The following data and calculations were used to determine truck and train distances before the collision, and the position of the train in the truck driver's visual field as he accelerated toward the crossing. The truck entered the roadway from a standing stop (i.e., Vi = 0) 360 feet from the crossing. The train approached the crossing at a constant velocity of 63 mph. The crossing angle was 78 degrees, as shown in the diagram below. Two simplifying assumptions are made: first, that truck acceleration was constant, and second, that train velocity was constant (although the train had actually slowed to 60 mph under emergency braking when the collision occurred). These assumptions affect the calculations by a few feet at most.

The train and truck distances from the crossing for the 24 seconds preceding the collision were calculated from the known train speed and the derived truck acceleration respectively, as shown below.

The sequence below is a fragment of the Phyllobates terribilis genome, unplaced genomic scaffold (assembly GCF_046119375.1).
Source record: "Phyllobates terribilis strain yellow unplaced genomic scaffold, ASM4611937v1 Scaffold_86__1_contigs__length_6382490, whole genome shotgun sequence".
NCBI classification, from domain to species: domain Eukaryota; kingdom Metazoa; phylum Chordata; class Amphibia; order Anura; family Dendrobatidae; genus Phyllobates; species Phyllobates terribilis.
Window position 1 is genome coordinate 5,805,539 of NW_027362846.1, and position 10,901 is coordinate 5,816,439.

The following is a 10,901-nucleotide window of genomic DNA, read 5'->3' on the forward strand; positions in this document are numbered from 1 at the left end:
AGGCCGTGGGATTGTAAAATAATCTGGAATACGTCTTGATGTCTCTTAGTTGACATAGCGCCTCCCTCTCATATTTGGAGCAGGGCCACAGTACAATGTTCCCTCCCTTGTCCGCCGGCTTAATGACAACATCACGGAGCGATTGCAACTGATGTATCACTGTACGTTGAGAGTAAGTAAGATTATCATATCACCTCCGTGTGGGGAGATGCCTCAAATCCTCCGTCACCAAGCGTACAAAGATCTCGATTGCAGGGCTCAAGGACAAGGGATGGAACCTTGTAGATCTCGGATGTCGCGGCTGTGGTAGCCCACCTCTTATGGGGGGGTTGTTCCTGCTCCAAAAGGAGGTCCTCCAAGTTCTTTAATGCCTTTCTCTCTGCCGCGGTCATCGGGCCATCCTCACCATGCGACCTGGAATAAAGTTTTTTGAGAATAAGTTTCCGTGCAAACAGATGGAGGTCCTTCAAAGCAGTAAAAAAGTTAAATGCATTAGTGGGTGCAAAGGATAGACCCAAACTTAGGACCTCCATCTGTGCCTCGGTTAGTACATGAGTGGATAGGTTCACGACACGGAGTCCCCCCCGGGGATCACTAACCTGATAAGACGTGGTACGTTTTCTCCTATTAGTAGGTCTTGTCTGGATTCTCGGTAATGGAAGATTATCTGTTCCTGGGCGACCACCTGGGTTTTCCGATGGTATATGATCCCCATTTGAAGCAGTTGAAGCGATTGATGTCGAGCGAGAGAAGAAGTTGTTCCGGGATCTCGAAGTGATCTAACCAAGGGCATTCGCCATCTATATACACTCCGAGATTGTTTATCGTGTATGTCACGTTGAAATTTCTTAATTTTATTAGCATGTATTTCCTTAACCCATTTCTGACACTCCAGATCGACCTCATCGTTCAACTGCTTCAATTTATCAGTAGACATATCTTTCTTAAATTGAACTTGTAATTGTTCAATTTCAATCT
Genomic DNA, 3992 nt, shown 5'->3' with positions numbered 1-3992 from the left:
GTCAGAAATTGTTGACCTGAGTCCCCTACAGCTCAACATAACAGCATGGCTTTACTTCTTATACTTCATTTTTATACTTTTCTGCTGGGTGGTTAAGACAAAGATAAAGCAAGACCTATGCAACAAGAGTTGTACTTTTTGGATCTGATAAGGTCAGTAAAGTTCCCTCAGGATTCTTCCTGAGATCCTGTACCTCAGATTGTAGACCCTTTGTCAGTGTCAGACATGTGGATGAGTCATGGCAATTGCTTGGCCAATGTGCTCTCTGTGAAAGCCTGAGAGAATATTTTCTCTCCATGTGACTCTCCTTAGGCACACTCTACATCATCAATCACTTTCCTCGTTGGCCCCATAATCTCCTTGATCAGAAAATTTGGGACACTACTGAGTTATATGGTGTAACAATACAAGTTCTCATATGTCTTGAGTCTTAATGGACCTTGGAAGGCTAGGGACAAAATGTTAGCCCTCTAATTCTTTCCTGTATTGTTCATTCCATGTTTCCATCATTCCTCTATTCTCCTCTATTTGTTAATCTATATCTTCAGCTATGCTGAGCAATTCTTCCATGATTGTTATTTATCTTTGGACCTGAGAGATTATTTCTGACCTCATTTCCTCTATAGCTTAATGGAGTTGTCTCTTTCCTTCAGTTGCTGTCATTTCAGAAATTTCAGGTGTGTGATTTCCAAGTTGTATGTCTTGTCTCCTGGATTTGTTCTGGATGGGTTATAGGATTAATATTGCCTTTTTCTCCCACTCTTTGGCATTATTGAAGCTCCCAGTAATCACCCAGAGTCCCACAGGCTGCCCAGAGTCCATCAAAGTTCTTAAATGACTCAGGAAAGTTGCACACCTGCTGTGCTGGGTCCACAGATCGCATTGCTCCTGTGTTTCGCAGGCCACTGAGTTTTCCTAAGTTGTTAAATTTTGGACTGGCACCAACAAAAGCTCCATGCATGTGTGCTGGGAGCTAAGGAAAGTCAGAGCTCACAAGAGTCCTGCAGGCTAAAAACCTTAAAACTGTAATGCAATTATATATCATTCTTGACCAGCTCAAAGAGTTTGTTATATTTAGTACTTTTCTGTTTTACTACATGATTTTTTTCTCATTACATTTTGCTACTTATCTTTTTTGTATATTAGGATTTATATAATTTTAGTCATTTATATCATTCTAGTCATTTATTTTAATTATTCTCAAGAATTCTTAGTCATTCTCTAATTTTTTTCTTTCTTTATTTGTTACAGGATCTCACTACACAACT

Train distance (Dtrain) is the product of time to collision (ttc) and train speed (63 mph or 92 feet/second), or:

Dtrain = V * ttc

Truck distance (Dtruck) is the total distance (360 feet) minus the distance travelled since the truck entered the roadway. D = Vi * t + ½ at2, but Vi = 0, so d = ½ at2. Therefore, the distance travelled is equal to one-half the square of the product of truck acceleration (0.839 ft/sec2, as derived below) and the time since the truck entered the roadway, or:

Dtruck = 360 ft - ½ (0.839 ft/sec2 * (29.3 sec. - ttc)2)

For example, when ttc = 15 sec

Dtrain = 92 ft/sec * 15 sec

= 1380 ft

and

Dtruck = 360 ft - ½ (0.839 ft/sec2 * (29.3 sec - 15 sec)2)

= 360 ft - ½ (0.839 ft/sec2 * 204.5 sec2)

= 274 ft

Measured truck time to crossing (3 observations, observer unseen)

trial 1 28.2 sec
trial 2 30.8 sec
trial 3 28.9 sec
average 29.3 sec

Acceleration calculation (assuming constant acceleration)

d = ½ at2

360 = ½ a * 858.5 sec2

solve for a:

a = 720 ft/858.5sec2

= 0.839 ft/sec2

Additional information